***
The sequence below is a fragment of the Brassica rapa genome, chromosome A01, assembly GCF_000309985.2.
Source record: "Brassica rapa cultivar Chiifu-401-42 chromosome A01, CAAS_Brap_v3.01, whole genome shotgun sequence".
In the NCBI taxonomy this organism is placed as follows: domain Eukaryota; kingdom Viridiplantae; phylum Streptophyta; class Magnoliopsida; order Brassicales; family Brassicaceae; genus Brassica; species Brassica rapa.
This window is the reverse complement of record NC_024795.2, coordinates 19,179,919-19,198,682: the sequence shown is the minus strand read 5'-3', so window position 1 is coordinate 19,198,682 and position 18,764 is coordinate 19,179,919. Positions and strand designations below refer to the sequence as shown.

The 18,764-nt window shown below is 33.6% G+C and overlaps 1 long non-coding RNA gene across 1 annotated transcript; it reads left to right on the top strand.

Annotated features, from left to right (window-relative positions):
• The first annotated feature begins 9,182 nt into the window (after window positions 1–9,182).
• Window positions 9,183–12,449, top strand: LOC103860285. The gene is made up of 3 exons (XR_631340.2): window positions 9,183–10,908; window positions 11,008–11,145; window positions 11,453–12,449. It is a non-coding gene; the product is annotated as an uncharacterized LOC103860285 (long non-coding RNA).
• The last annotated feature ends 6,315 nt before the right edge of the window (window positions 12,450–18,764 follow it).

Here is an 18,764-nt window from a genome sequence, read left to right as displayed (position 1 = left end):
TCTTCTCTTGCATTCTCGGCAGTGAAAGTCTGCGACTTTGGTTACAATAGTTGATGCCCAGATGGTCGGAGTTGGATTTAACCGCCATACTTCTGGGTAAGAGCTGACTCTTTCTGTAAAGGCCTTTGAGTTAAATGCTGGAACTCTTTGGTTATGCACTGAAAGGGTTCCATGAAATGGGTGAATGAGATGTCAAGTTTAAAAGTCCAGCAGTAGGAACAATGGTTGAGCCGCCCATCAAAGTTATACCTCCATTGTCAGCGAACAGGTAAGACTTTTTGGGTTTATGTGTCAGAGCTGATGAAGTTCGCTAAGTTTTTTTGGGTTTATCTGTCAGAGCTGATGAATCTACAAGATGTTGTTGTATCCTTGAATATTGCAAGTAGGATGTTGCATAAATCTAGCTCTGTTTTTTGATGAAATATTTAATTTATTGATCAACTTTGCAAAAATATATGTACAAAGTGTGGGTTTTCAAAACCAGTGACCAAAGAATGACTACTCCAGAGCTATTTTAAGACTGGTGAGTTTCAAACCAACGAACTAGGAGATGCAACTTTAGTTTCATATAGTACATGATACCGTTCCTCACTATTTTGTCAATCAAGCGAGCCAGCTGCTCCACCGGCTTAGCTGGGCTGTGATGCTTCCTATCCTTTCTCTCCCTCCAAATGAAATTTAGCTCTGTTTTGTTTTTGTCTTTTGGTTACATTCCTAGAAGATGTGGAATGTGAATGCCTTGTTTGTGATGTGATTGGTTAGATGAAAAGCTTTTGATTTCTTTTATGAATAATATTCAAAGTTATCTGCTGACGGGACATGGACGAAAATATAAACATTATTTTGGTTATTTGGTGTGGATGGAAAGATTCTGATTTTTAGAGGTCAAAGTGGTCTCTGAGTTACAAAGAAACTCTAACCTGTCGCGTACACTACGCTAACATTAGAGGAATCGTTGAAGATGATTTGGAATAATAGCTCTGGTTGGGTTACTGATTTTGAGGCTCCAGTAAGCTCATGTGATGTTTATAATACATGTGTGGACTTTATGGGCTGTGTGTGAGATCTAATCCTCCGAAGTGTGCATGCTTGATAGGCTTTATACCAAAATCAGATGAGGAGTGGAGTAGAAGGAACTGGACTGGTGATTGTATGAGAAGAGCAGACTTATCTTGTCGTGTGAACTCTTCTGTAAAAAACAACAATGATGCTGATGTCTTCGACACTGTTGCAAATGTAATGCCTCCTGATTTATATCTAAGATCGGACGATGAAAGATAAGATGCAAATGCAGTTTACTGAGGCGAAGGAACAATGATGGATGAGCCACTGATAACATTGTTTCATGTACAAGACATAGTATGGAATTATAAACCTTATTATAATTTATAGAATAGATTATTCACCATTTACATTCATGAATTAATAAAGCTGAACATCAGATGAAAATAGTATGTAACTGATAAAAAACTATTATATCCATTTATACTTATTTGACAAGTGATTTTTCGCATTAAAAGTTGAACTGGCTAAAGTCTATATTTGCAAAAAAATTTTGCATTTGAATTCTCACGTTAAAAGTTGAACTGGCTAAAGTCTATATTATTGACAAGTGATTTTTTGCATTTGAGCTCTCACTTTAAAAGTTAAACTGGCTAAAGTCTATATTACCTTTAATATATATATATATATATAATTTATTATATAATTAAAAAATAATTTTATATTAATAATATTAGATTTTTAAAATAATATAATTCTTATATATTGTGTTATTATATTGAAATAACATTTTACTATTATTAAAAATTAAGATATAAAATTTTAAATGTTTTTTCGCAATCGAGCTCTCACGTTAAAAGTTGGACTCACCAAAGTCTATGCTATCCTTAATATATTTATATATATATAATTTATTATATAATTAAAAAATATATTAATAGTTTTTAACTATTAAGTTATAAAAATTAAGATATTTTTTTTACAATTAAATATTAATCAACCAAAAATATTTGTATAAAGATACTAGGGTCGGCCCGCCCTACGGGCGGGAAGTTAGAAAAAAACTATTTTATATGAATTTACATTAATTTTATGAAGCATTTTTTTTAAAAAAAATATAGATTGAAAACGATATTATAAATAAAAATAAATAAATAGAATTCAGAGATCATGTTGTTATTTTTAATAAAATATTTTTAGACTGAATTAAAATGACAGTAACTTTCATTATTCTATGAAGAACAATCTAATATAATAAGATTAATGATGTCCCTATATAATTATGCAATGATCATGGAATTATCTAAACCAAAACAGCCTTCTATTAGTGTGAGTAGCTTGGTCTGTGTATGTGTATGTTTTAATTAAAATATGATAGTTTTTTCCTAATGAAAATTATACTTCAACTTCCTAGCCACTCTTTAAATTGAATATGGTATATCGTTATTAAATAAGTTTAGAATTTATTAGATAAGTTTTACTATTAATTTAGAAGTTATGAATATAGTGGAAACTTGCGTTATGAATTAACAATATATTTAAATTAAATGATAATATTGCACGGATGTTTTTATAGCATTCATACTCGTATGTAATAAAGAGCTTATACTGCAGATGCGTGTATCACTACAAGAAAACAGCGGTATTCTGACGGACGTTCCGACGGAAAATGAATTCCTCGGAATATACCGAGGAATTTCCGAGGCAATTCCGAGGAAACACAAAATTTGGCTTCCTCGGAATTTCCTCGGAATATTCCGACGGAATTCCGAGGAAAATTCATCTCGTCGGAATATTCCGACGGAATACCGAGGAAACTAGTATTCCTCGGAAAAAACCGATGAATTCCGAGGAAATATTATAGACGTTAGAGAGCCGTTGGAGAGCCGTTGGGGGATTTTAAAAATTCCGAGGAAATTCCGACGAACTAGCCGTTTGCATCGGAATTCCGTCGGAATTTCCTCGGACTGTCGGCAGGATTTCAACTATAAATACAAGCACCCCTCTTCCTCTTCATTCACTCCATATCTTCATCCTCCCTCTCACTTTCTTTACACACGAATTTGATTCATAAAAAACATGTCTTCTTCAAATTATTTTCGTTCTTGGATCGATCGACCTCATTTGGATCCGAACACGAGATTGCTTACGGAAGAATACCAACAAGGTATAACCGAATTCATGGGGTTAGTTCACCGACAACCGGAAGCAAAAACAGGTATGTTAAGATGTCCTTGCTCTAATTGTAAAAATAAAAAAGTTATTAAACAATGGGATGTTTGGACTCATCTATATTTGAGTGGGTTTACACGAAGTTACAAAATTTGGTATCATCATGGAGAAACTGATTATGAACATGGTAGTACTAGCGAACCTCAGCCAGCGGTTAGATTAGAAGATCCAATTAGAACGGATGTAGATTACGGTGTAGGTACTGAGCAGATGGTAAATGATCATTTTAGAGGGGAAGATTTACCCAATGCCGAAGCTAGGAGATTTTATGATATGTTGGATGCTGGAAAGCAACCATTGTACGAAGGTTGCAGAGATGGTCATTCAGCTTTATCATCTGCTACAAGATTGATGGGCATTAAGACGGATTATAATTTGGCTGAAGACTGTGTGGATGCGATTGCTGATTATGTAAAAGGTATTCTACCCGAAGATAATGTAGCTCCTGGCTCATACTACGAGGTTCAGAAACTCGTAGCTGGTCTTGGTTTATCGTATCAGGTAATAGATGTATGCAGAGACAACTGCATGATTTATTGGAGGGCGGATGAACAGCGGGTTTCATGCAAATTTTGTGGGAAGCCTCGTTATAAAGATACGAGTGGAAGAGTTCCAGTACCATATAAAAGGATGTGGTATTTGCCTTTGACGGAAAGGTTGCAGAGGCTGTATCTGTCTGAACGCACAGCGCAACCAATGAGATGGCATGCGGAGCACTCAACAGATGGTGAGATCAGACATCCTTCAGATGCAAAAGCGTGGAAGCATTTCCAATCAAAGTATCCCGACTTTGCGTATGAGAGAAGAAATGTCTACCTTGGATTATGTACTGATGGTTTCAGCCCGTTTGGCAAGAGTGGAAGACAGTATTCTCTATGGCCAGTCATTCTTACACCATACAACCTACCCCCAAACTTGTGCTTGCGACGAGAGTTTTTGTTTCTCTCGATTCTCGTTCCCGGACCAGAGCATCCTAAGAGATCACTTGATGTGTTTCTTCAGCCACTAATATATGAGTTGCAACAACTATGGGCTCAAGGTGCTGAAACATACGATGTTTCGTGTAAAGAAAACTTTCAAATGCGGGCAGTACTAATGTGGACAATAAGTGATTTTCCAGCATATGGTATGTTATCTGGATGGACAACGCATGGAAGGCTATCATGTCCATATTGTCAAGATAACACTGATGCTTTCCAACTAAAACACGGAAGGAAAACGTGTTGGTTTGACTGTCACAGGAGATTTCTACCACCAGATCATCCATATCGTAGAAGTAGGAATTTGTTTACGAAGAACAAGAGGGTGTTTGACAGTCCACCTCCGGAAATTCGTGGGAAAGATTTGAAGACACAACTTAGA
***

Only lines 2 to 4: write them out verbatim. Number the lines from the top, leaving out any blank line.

Source record: "Brassica rapa cultivar Chiifu-401-42 chromosome A01, CAAS_Brap_v3.01, whole genome shotgun sequence".
In the NCBI taxonomy this organism is placed as follows: domain Eukaryota; kingdom Viridiplantae; phylum Streptophyta; class Magnoliopsida; order Brassicales; family Brassicaceae; genus Brassica; species Brassica rapa.
This window is the reverse complement of record NC_024795.2, coordinates 19,179,919-19,198,682: the sequence shown is the minus strand read 5'-3', so window position 1 is coordinate 19,198,682 and position 18,764 is coordinate 19,179,919. Positions and strand designations below refer to the sequence as shown.